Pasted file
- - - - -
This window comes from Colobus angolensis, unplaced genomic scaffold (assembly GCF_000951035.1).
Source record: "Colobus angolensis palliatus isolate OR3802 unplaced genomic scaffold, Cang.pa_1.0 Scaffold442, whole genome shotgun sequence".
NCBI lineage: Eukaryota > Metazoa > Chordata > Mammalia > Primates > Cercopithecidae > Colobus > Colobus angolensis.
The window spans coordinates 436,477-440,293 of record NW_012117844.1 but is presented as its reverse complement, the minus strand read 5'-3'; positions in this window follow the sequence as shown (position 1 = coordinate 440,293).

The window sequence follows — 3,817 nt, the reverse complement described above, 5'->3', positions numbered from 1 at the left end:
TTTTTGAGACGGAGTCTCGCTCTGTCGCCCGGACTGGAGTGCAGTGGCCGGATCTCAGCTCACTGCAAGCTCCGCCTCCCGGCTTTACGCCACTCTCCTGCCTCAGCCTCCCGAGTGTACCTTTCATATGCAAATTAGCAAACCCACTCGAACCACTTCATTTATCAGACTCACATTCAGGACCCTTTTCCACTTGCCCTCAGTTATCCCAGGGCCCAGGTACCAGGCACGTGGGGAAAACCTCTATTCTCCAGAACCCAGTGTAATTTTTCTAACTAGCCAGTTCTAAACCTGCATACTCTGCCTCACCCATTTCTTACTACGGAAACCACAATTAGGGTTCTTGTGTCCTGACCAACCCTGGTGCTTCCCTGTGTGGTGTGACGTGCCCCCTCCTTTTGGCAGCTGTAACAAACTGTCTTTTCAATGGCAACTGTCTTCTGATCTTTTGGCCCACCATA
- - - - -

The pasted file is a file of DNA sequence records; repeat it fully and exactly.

This window comes from Colobus angolensis, unplaced genomic scaffold (assembly GCF_000951035.1).
Source record: "Colobus angolensis palliatus isolate OR3802 unplaced genomic scaffold, Cang.pa_1.0 Scaffold442, whole genome shotgun sequence".
NCBI lineage: Eukaryota > Metazoa > Chordata > Mammalia > Primates > Cercopithecidae > Colobus > Colobus angolensis.
The window spans coordinates 436,477-440,293 of record NW_012117844.1 but is presented as its reverse complement, the minus strand read 5'-3'; positions in this window follow the sequence as shown (position 1 = coordinate 440,293).

The window sequence follows — 3,817 nt, the reverse complement described above, 5'->3', positions numbered from 1 at the left end:
TTTTTGAGACGGAGTCTCGCTCTGTCGCCCGGACTGGAGTGCAGTGGCCGGATCTCAGCTCACTGCAAGCTCCGCCTCCCGGCTTTACGCCACTCTCCTGCCTCAGCCTCCCGAGTGTACCTTTCATATGCAAATTAGCAAACCCACTCGAACCACTTCATTTATCAGACTCACATTCAGGACCCTTTTCCACTTGCCCTCAGTTATCCCAGGGCCCAGGTACCAGGCACGTGGGGAAAACCTCTATTCTCCAGAACCCAGTGTAATTTTTCTAACTAGCCAGTTCTAAACCTGCATACTCTGCCTCACCCATTTCTTACTACGGAAACCACAATTAGGGTTCTTGTGTCCTGACCAACCCTGGTGCTTCCCTGTGTGGTGTGACGTGCCCCCTCCTTTTGGCAGCTGTAACAAACTGTCTTTTCAATGGCAACTGTCTTCTGATCTTTTGGCCCACCATA